With the potential of hellfire adrenaline and blood in the streets I woke from my deepest of sleeps. I couldn’t let Alb go out alone. Best to be at his side. If it were up to me, I would have slept.
The previous night’s festivities in the Pamplona’s summer heat precipitated my trance like state. Like a blind man, I reached for the walls and navigated with my finger-tips. The light flecked into the room in hews of florescent blue.
“We don’t have long to go,“ Alb whispered in his gravelled tone, trying not to wake up the others.
We took quick steps, the flicker of the street lights leading down the wide stairs. The sun was not yet up. The July heat was building. We opened the broad door with its bolted edges. The cobbles were wet although there had been no rain the night before. Sweeper trucks burped and skidded across the battered pavements clearing detritus from the night’s festivities. A few short hours ago the Spanish streets had teemed with humanity, filled with the smells of cooked meat and plates of paella. The revelry fuelled by pop music and rioja dripping from porrones.
Flags lay limp against the building’s flanks. The revellers scattered to their apartments. Dead to the world in their stained white garments. Exhaling hard through their wine soaked breath. The Italians exaggerated how tired they were. It was not fatigue but fear that lay behind their drooping eyelids. They were scared. Scared of the cobbled and narrow streets which led to the road of Santo Domingo that bubbled like the Devil’s cauldron. We headed into the fray and chose to be brave.
We saw people heaving up against the barricades. Their eyes fresh and wide. Alb leaned into a gap in the crowd and pulled at my arm behind him.
“Discúlpeme. Discúlpeme.” He used the words to dig our way in.
We leaned in with our shoulders and waded through the kelp-thick people. Lean forward, push. Move from side to side. Lower your hips. Squeeze and push until we were embedded and there was no way out.
Once we broke through, the road below opened up like a yawn. The people’s reticence to allow us in was fear of the drop to the road below, behind the wooden wall. Alb clambered up the splintered planks. I hoisted his right foot upwards. Once we was up, he straddled the wall and grabbed for me. First by my shoulders, and then my arm. We faced each other, mob on one side, the road below on the other. Like cowboys about to be released into the ring. Dark eyes and faces looked up at us. They reflected sun stained cobbles and sorrow. Like eyes of lovers following sailors on retreating ships.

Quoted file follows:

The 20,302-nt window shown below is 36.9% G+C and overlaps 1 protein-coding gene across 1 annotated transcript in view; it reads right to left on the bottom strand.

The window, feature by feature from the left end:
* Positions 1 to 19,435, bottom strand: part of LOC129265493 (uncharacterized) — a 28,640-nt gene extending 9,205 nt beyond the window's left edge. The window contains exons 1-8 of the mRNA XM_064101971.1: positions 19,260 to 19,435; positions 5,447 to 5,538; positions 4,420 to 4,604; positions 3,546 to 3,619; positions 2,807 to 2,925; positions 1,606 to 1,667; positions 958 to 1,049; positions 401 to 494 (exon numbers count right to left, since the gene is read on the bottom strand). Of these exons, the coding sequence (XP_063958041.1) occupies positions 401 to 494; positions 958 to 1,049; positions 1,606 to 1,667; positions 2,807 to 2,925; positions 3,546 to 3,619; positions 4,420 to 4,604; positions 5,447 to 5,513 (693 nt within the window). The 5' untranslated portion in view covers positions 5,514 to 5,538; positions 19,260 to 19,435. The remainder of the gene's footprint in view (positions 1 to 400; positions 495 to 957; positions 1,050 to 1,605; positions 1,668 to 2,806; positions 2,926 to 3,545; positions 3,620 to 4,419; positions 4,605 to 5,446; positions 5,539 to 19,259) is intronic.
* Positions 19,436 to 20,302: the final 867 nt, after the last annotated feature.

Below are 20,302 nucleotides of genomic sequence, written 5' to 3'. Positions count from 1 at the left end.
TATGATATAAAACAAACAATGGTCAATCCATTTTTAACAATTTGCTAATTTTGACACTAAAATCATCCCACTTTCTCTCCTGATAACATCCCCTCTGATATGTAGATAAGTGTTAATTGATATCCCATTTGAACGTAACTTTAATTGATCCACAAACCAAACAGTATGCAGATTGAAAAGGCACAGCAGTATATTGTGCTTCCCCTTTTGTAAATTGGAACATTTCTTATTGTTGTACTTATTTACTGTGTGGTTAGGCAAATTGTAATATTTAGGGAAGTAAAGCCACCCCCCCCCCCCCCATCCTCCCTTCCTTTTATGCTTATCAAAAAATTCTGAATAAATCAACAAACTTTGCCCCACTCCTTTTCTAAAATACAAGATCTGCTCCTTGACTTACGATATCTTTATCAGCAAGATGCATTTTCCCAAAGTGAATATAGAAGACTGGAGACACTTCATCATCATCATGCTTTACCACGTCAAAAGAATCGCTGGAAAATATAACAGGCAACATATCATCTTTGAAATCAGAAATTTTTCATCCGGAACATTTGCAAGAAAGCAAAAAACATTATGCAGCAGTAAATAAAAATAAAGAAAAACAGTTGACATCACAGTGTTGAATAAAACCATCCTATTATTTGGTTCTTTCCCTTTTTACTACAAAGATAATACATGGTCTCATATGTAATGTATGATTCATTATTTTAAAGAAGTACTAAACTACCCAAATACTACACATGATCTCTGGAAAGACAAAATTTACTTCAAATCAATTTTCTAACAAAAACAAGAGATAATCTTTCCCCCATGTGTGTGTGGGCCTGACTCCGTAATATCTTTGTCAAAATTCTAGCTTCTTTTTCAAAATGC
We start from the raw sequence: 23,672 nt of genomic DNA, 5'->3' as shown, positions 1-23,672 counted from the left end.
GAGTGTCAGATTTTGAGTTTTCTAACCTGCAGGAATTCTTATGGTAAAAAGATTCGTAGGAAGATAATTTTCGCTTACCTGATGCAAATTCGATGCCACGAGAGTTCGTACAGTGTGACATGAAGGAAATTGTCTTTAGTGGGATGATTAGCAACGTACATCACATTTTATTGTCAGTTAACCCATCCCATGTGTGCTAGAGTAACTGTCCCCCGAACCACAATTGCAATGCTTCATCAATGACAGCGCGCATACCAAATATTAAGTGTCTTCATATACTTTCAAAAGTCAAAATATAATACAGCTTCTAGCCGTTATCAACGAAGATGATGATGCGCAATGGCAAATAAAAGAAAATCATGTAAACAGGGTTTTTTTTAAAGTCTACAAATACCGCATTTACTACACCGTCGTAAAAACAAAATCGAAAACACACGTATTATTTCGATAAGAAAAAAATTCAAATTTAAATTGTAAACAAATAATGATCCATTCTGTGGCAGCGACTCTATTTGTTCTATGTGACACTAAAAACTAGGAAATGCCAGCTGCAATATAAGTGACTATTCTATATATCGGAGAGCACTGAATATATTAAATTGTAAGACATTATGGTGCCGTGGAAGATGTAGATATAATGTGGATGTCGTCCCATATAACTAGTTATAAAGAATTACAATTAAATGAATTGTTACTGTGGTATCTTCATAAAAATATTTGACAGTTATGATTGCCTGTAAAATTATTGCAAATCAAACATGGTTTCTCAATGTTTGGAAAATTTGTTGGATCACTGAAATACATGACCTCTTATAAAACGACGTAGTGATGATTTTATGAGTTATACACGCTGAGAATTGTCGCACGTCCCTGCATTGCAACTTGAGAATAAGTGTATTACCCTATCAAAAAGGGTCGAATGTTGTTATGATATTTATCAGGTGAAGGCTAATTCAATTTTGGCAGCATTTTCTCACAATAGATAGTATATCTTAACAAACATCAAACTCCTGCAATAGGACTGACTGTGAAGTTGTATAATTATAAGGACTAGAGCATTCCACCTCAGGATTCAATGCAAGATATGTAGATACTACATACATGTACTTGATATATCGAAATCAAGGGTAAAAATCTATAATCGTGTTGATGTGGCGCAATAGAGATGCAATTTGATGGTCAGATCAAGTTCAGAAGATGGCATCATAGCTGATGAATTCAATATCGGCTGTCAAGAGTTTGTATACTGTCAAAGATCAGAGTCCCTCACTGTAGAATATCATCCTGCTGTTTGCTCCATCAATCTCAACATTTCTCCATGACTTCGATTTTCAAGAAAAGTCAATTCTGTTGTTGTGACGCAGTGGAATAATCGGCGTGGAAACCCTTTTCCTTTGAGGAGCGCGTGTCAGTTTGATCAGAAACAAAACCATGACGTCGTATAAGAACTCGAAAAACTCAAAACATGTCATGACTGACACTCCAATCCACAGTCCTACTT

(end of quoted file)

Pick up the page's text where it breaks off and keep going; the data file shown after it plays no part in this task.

We held onto the planks with finger tips and let our weight unravel down the side of the wall. When our feet were as far as they would go, we pushed at the wall with our knees and let go. Our spirits, buoyed by the madness, dampened the fall. There was no climbing back up that wall.
The morning sun split the sky above us.
“Let’s go this way,” I said. The red sashes thinned out at this end of the road.
We walked past a statue in the wall with its red robe stretched across its shoulders. The same glass casket that old ladies pray to at the cemetery. Sunlight flickered against the glass. It looked like the dancing candle light.
We reached the end of the road which sloped downwards.
“This is a good position,” I said. “We have open road and it’s downhill from here.”
The red sashed Spaniards congregated around the statue. Newspapers appeared from under their white shirts and were pointed at the statue like swords. A drone of voices birthed itself from the crowd. Like the echoes of dead monks in an ancestral tomb. At first a humming until words could be made out. They were singing to San Fermin, the statue in the wall receiving prayers. The sun’s rays reflected off the glass until the saint was no longer visible.
I realized my mistake as the dawn split open the sky to reveal a wrought iron gate at our road’s end. With the anthem reaching its crescendo, I could hear the clanking of the bolts unlocking. The metal doors ominously swung open, like the gates of hell. Heaving animals with steam rising from their hides pushed against the steel. We were on the wrong side of the road, on the wrong side of the people. This was a mistake. A big mistake. It was our mistake.